W3C home > Mailing lists > Public > public-html@w3.org > March 2010

Re: ISSUE-90 background documentation on allowing any flow content in figure

From: Maciej Stachowiak <mjs@apple.com>
Date: Mon, 22 Mar 2010 17:17:11 -0700
Cc: Edward O'Connor <hober0@gmail.com>, HTMLWG WG <public-html@w3.org>
Message-id: <CB2DBD20-DF00-4916-A129-B50908005B91@apple.com>
To: Shelley Powers <shelley.just@gmail.com>

On Mar 22, 2010, at 5:02 PM, Shelley Powers wrote:

>
> But then, there isn't fallback for the reader to understand what the
> heck is going on.

I'm not sure what you mean. In Safari on Mac, when the VoiceOver  
cursor is on the <pre> element, VoiceOver speaks "ASCII art of a  
butterfly; image". That seems exactly right to me. VoiceOver is fully  
aware that the pre element is an image and treats it as such. I  
believe the results will be similar in any browser + screen reader  
combo that correctly supports ARIA.

(For anyone who doesn't feel like doing View Source, I used <pre  
role="img" aria-labeledby="caption">, with a later element that has  
id="caption" which is precisely what ARIA recommends for cases like  
this. If I chose to, I could also hide the text equivalent from visual  
media but it seemed better not to.)

>
> I don't want to debate my change proposal before I submit it, but I
> think a screen shot of the ASCII art, such as the following provides
> the art without the gibberish. And a person can always link the ascii
> art, if for some reason it's absolutely essential to include all the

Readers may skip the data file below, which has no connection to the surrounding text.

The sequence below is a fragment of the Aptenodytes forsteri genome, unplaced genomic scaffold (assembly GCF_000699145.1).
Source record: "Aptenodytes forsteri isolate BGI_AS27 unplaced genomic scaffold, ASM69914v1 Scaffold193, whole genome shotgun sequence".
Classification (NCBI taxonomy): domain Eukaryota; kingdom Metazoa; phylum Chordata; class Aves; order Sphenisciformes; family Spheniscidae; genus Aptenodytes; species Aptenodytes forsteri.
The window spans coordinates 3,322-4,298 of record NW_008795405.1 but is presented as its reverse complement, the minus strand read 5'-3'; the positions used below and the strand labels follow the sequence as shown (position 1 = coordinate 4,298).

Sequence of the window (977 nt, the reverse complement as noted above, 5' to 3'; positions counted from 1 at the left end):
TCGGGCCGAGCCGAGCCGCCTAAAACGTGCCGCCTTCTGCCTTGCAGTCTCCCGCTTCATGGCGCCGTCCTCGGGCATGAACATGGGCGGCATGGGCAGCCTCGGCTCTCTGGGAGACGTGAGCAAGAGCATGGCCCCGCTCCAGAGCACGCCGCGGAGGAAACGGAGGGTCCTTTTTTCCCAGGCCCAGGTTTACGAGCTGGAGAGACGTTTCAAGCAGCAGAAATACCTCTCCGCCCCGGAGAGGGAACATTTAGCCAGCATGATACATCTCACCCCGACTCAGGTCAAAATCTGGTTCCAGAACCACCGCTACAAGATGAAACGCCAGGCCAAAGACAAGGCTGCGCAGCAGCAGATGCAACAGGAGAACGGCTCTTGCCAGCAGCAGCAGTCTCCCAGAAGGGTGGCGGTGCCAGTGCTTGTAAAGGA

> characters. Or they don't have to use figure.
>
> http://burningbird.net/graphics/ascii.jpg

I don't see how an <img> element pointing to that JPEG would lead to a  
superior accessibility experience to what I posted. If your Change  
Proposal argues that it does, then I believe it will be making a false  
claim.

At the same time, linking a JPEG has some downsides:

- It won't work in text-only browsers.
- It can't be copied and pasted into a plain text file.
- It consumes more bandwidth.
- It's more work for the content author if they already have the ASCII  
art in ASCII form.
- It gives worse results for users with partially impaired vision when  
applying full-page zoom.
- It can't take advantage of sub-pixel antialiasing settings  
appropriate to the display.

It could be argued that these are relatively minor downsides, but I  
don't see why anyone would want to incur them for literally zero  
benefit. And I certainly do not think the spec should recommend such  
an approach.

(It's true that you could use <pre role="img"> outside <figure>, but  
they could also use <img> outside <figure>, so that argument by itself  
doesn't make the case for anything.)

Regards,
Maciej
Received on Tuesday, 23 March 2010 00:17:44 UTC

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